The sound and fury of the shale gas fracking debate

Michael Giberson

Holman Jenkins’s Wall Street Journal column on the shale gas fracking debate seems to be right on the money.

Jenkin’s writes:

As a report from the Houston investment firm of Tudor Pickering shrewdly predicted in June, there will be no fracking ban. Too much money, too many jobs, too much revenue for state government is at stake. Instead: “The gold-rush-like endeavor called shale drilling will morph from trial-and-error into a more institutionalized affair. . . . Bigger companies will have a growing advantage, because they can better afford to prevent spills and leaks and correct them when they happen.”

Yep, the sound and fury of the fracking debate is really just the noise of the fracking phenomenon being domesticated.


An entire region of the country is unexpectedly being transformed by a new industry. Toes are being stepped on, but money and politics will slop around in ways designed to reduce the opposition to manageable proportions. That’s what politics is for.

A lot of noise is being made at present about environmental and other concerns surrounding fracking, but the prospect of a lot of money to be made will win out in the end. It isn’t that there are no real environmental concerns, but the environmental risks associated with development are small.  In fact, the environmental risks of developing shale gas are likely smaller than the environmental risks associated with not developing the resource.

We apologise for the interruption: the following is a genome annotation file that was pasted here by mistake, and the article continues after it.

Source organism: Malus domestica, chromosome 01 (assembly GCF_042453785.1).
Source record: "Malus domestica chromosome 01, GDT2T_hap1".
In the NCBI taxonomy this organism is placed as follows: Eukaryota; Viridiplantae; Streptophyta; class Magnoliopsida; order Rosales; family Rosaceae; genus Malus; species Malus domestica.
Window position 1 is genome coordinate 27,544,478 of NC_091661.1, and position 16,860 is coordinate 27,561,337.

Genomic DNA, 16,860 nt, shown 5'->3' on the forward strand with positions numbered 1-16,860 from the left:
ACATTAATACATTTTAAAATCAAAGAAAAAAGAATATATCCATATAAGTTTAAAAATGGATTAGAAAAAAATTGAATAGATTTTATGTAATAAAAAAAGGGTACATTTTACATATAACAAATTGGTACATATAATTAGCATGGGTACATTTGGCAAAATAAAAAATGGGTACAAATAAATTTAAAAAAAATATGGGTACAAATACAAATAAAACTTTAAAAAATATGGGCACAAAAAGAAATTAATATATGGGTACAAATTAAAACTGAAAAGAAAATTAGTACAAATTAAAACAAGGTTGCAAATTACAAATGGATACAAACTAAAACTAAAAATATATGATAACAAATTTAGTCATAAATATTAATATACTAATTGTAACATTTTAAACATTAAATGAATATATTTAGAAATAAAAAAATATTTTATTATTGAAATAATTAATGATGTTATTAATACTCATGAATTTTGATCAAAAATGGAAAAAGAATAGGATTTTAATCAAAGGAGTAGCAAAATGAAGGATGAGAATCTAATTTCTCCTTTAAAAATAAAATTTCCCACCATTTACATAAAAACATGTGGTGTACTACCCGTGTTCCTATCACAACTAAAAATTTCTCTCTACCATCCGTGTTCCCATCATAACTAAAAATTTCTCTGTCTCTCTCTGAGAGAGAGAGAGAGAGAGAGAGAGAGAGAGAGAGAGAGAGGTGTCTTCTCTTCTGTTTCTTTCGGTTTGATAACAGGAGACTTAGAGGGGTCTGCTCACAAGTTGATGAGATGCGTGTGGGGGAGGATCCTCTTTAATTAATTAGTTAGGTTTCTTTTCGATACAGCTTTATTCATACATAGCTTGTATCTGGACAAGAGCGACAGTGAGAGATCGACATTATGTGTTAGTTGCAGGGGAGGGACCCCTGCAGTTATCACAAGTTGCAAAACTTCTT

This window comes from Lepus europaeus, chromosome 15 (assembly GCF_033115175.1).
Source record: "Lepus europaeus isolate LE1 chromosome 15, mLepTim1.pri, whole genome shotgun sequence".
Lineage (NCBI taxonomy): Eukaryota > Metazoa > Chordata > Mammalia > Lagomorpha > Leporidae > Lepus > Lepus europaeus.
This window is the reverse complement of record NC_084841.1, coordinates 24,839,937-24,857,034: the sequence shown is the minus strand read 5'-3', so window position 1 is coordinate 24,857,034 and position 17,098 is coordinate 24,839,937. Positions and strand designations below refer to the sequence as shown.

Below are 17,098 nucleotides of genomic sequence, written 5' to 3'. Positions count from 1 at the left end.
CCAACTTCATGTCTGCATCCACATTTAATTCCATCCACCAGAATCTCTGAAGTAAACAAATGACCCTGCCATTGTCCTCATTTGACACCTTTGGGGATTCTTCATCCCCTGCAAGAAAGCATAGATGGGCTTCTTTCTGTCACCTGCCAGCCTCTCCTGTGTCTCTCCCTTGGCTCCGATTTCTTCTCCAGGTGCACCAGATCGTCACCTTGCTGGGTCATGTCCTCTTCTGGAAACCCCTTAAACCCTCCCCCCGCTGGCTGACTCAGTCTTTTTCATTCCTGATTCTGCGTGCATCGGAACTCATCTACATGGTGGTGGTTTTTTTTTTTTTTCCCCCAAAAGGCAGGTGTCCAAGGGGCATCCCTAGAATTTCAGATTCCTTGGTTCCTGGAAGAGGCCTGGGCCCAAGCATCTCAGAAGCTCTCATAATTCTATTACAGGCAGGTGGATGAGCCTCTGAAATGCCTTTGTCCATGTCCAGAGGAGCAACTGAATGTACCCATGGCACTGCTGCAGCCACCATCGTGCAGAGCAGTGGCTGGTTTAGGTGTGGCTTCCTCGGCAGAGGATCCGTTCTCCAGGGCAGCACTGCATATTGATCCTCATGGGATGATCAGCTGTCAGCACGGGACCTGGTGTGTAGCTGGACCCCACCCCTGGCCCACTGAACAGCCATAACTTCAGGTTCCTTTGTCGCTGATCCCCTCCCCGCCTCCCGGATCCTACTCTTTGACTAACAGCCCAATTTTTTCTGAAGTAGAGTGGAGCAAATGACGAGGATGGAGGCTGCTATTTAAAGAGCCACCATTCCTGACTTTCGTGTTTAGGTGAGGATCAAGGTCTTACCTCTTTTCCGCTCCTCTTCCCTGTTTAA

And development allows access to a huge quantity of low-cost natural gas in a region of high energy demand. Lawmakers and utility commissions often strain to fund low-income energy assistance programs, but I’m guessing such programs are a pittance compared to what advancements in fracking technology are doing for energy consumers. If natural gas prices were still in their pre-shale gas boom relationship to world oil prices, we’d likely have $8-$9 natural gas right now instead of a NYMEX price under $4 per mmBTU.

[HT to TMc. Thanks.]